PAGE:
This page is temporarily not available. Please check later as it should be available shortly. If you have any questions, please email customer support at firstname.lastname@example.org or call 800-767-3771 ext. 9339.
The following excerpt is from this week's Earnings Trends article. To see the full report, please click here.
Do Falling Earnings Estimates Mean Anything?
The earnings season is winding down, with results from more than three-quarters of the S&P 500 members already out. What this means is that the broad trends seen thus far are unlikely to change in any meaningful way through the rest of this earnings season.
Our overall verdict on the Q4 earnings season is that it is no better or worse than what we have been seeing in the last few quarters. In some respects, the Q4 earnings season is an improvement over the recent past. Specifically, total earnings for the S&P 500 are on track to reach a new all-time quarterly record and even earnings growth for the quarter is in on track to be the highest of the year (even after accounting for easy comparisons). Positive surprises started off on the weak side, but even those are running at the best pace of the year.
Revenue growth has been a challenge for companies for quite some time and we don’t see any improvement on that front in Q4 either. If anything, the aggregate revenue growth rate at this stage is even weaker than what we have been seeing in recent quarters, though the bulk of the revenue weakness is due the Finance and Energy sectors.
The most notable thing that hasn’t changed at all from other recent quarters is guidance – it was weak before and it’s still weak, as the guidance from Whole Foods (WFM - Analyst Report) yesterday, Deere & Company (DE - Analyst Report) a few days back and Boeing (BA - Analyst Report) and others earlier highlight. Part of the guidance weakness is likely a function of management’s need for expectations management. The need for conservatism aside, one has to be extremely cynical to believe that management teams would guide lower while knowing that their business outlook was stable, if not improving.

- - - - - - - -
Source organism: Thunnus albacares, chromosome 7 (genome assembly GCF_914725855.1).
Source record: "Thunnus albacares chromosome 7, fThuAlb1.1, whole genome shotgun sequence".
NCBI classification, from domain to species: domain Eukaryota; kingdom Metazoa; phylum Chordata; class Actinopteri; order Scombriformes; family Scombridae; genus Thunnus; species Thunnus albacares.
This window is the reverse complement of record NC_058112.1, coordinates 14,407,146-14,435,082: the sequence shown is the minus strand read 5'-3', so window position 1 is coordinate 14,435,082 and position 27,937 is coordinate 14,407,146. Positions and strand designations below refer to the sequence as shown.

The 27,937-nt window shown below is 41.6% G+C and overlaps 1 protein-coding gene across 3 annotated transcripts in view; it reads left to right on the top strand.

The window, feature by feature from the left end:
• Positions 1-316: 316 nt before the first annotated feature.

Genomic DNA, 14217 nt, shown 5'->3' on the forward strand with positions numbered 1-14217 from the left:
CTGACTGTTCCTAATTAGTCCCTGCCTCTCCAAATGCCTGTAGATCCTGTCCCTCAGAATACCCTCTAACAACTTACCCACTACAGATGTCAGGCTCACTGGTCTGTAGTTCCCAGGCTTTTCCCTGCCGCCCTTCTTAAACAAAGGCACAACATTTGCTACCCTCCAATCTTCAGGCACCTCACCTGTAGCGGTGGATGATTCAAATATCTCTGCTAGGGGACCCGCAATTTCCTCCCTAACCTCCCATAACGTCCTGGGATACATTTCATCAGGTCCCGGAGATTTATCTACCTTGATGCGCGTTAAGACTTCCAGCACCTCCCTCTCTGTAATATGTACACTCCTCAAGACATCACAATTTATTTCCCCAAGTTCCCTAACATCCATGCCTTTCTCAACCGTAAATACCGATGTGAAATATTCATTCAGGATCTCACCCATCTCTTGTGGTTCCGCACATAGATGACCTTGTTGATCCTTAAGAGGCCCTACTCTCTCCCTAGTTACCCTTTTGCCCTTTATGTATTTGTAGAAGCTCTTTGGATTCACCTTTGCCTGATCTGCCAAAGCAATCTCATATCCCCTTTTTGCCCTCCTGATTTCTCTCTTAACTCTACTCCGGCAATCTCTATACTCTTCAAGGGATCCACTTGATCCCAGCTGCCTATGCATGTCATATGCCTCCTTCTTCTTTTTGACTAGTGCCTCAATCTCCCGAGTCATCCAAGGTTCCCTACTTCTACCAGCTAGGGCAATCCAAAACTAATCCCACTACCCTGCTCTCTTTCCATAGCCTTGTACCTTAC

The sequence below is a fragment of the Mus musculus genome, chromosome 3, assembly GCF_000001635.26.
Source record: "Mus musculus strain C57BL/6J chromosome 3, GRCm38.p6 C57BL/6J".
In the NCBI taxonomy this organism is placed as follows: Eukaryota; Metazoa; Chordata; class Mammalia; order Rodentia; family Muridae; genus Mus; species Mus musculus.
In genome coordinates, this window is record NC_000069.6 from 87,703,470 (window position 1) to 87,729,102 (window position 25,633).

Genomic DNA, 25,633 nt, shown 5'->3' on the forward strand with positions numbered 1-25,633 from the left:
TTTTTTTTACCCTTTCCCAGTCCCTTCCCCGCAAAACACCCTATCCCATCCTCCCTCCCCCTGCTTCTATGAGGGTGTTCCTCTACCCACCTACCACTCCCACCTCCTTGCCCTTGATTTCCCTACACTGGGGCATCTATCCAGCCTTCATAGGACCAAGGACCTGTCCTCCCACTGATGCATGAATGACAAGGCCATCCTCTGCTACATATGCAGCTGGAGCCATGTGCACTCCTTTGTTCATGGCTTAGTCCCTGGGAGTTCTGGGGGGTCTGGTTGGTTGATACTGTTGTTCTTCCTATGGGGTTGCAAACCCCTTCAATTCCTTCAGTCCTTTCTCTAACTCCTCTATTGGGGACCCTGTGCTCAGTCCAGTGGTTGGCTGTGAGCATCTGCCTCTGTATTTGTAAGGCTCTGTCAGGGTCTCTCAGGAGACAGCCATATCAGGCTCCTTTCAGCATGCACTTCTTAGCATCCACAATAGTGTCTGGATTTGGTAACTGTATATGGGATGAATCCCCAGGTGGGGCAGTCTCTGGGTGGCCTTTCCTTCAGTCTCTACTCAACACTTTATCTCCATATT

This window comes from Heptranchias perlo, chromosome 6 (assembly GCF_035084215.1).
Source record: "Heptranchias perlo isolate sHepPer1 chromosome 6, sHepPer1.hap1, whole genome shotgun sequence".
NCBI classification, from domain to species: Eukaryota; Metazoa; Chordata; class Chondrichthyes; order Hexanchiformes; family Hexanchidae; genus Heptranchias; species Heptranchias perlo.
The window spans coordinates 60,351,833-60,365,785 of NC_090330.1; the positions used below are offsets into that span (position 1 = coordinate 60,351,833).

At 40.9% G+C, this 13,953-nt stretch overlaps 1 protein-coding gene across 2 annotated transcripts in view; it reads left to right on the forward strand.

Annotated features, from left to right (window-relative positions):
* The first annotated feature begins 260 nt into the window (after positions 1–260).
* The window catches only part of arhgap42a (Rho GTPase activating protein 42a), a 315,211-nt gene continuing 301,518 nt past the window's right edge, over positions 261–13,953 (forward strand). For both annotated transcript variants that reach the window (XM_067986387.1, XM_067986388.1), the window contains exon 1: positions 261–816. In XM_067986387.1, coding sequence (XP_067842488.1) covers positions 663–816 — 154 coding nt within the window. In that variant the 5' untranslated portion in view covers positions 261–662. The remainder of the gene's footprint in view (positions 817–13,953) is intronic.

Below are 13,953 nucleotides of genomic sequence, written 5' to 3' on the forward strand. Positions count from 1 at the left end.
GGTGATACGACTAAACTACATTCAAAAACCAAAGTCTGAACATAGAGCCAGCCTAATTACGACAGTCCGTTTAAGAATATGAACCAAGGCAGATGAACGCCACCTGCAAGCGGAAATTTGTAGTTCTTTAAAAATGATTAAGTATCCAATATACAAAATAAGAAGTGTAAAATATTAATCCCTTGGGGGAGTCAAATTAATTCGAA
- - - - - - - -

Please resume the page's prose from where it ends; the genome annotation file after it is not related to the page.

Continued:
The chart below shows how estimates for the current quarter have fallen in response to weak company guidance.
With the Retail sector heavily represented in the still-to-come reports, it is reasonable to expect that estimates still have room to go down.
Companies have been guiding lower quarter after quarter, prompting earnings estimates to keep coming down for almost two years. The market didn’t care much about this, with an ever helpful Fed not letting earnings-related worries coming in the way of the market’s upward thrust. But the Fed has started getting out of the QE business just as these other issues have taken center stage.
The popular narrative connects the Fed Taper with what is happening in the emerging markets. The Fed doesn’t appear in any mood, for obvious reasons, to adjust its Taper plans to accommodate the emerging economies. In fact, it is reasonable to assume that they don’t mind the safe-haven trade keeping bond yields in check.
The 2013 Q4 Scorecard